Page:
Anna Penalba: When I studied architecture in Madrid at the Polytechnic School of Architecture from 2000 to 2008, two things were happening. On one hand, it was the boom in construction when a lot of architects were just thinking about building, and especially, public housing. Half of our professors were thinking that this was really architecture. The other half of architects, like Federico Soriano and Andrés Perea, were the fighters who thought the boom would be over soon, and architecture should be more than just building buildings. This was a very interesting time because besides the official curriculum, the other kind of education one receives in school is circumstance. I think this created in me and many of my colleagues a sense of feeling good in the friction of conditions, and not only finding satisfaction in a good solution but also just in the investigation. The friction also makes more people socialise and a lot of new architecture collectives started in Madrid. The collectives were networks of friends, and drawing on this resource we started doing competitions. We actually won quite a few, but always the second prize, because we were always proposing something kind of insane.
DERIVES, Architectural Representation As Graphical Debates. Contest: Personal Researching, New York, 2012-2013. This Project is made of 20 drawings of 48x72 inches and 50 drawings of 11x17.
DAMN°: Now you are in New York. Do you have an architecture pra ice or more of a conceptual pra ice, like
a paper architect? For instance, you have this great line on your website: ‘Restoring architecture to the service of the mind, the service of society, the service of thinking.’
AP: Paper architects are not different to architects who build. It’s just that they work for different times – one is working for the present and using the materials and sources of today, and the other is working for a future when we don’t need bricks to make and build. The important thing for me is that the constructions create thinking, and move our way of thinking.
AP: Yes, because often with these sorts of exhibitions they invite the same people that just defend the same principles that everybody’s defending, repeating the same conversations that are happening in every museum. In this case, they were involving a lot of young people, and also their approach was different. For instance, I had to design one of the flags for the Spanish radicals installation and they didn’t even ask me for a statement explaining my flag. In the US everything has to have a statement, and actually, it was really difficult, but this also got me thinking about why we need that and different methodologies.
RAIR, October 29th, 2016. (2) Mattresses, (2) Hemp Ropes, (2) Blue Corrugated Plastic Semi Circles, (4) Paper Towel Rolls, (1) Forklift, (1) Women Mannequin, (4) Fake Marble Veneer, (1) Ladder, (3) Bar Clamps, (2) White 12ft 2x10, Interior Structure of Sorting Line and Material Bays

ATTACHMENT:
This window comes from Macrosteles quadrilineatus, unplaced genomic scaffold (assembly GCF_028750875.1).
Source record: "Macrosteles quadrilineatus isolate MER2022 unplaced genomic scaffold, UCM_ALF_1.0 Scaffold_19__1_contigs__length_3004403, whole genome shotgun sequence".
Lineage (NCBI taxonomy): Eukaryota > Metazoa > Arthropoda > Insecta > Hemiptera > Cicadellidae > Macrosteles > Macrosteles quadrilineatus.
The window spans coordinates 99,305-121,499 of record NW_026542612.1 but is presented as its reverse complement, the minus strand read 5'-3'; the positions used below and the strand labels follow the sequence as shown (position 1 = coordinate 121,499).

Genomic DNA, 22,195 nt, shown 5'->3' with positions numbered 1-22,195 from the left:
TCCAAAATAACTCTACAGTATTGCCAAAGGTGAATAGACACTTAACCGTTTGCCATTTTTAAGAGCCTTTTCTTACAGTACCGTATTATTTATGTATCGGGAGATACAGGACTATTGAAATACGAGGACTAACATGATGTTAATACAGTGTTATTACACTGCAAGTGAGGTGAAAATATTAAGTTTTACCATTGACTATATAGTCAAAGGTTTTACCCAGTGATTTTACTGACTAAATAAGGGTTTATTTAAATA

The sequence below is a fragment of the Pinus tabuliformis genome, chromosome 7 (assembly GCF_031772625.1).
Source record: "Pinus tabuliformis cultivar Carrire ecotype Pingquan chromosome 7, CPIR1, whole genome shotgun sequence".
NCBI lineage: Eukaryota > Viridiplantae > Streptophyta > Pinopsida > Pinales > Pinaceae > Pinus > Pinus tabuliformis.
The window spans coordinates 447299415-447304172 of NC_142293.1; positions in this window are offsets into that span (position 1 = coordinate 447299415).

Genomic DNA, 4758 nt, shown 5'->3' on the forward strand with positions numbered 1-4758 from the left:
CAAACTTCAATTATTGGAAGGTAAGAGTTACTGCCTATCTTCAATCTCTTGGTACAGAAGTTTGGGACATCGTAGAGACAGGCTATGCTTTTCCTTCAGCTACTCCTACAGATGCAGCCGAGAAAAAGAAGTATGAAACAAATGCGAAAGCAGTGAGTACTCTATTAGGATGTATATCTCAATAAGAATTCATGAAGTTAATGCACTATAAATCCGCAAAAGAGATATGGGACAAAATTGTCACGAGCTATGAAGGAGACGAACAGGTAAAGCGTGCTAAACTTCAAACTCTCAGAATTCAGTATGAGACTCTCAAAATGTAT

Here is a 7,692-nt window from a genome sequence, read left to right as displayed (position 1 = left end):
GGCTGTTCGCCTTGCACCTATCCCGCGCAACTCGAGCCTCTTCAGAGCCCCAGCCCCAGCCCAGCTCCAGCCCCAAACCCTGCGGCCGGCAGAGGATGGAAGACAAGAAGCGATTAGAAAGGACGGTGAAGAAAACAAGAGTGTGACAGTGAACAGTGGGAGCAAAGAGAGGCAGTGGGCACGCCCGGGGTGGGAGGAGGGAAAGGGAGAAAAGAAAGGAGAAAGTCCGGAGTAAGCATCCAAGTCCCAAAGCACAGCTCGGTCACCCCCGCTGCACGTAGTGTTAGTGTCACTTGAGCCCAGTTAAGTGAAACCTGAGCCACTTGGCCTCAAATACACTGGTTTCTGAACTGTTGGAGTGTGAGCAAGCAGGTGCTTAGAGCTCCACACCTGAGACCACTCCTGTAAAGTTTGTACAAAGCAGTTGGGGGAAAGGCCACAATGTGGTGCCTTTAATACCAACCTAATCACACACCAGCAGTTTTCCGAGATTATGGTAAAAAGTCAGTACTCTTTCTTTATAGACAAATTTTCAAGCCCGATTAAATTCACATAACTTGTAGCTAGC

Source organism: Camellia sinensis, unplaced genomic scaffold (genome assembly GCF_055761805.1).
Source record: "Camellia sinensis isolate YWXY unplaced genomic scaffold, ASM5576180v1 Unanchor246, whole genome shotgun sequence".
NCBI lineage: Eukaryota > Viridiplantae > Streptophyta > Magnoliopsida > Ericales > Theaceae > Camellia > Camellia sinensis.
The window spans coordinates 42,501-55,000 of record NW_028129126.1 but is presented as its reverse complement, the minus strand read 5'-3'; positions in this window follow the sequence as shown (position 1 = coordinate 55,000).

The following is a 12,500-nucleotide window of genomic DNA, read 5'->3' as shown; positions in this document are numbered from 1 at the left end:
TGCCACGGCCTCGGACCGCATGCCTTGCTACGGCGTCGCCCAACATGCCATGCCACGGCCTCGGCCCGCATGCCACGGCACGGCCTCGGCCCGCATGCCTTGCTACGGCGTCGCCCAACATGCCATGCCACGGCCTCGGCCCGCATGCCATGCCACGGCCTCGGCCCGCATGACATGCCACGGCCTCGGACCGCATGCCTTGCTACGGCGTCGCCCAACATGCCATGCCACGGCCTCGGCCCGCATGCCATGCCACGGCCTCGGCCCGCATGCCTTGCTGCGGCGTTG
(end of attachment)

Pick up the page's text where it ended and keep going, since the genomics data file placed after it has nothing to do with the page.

DAMN°: There was a lot of debate about the lack of statements and explanations of the works in the Orléans Biennale. The curators Abdelkader Damani and Luca Galofaro defended it, saying we should give audiences more credit and that they hoped to inspire them to look things up. You’re right that it’s a different approach to our in ant gratification museum culture, and sometimes when there’s a long text next to a work, people can think it’s too complicated so not even look at the work. The result of displaying these utopian architectural visions without explanations is that they became like artworks. What is the relationship between art and architecture for you?
AP: These days I like to be an outsider – when I’m among architects I say I’m an artist, and when among artists, I say I am an architect. It’s not that I think everything is art and everything is architecture. Everything is everything. But when you’re working on a conceptual level, there is no distinction. Then for me, it becomes a question of how I can use these rules and distinctions to apply for grants. In that sense, the question of art or architecture is a strategy.
RAIR, October 01st, 2016. (2) Doors, (1) Toaster, (1) Mirror, (6) Plastic Cups, (7) Carpet Tiles, (1) Ice- cream making tray, (1) Steel Oven Tray, (1) Plastic Water Container, (1) Blue Bookcase, (8) Laundry Baskets, (1) White 12ft 2x10, (1) White PVC Pipe, (1) Wood 2x4, (1) Vacuum, (2) Mattresses, (1) Forklift, (1) Backboard and Hoop, (1) TV
DAMN°: Let’s come back to the 10 flags designed by Spanish architects and installed in the Rue Jeanne d’Arc, which runs from the Cathédrale Sainte-Croix d’Orléans to the Joan of Arc Museum. You showed a composite image from [Re]productions, a project you completed at the Recycling Artists in Residency in Philadelphia in 2016. How does the project relate to your philosophy of anti-architecture?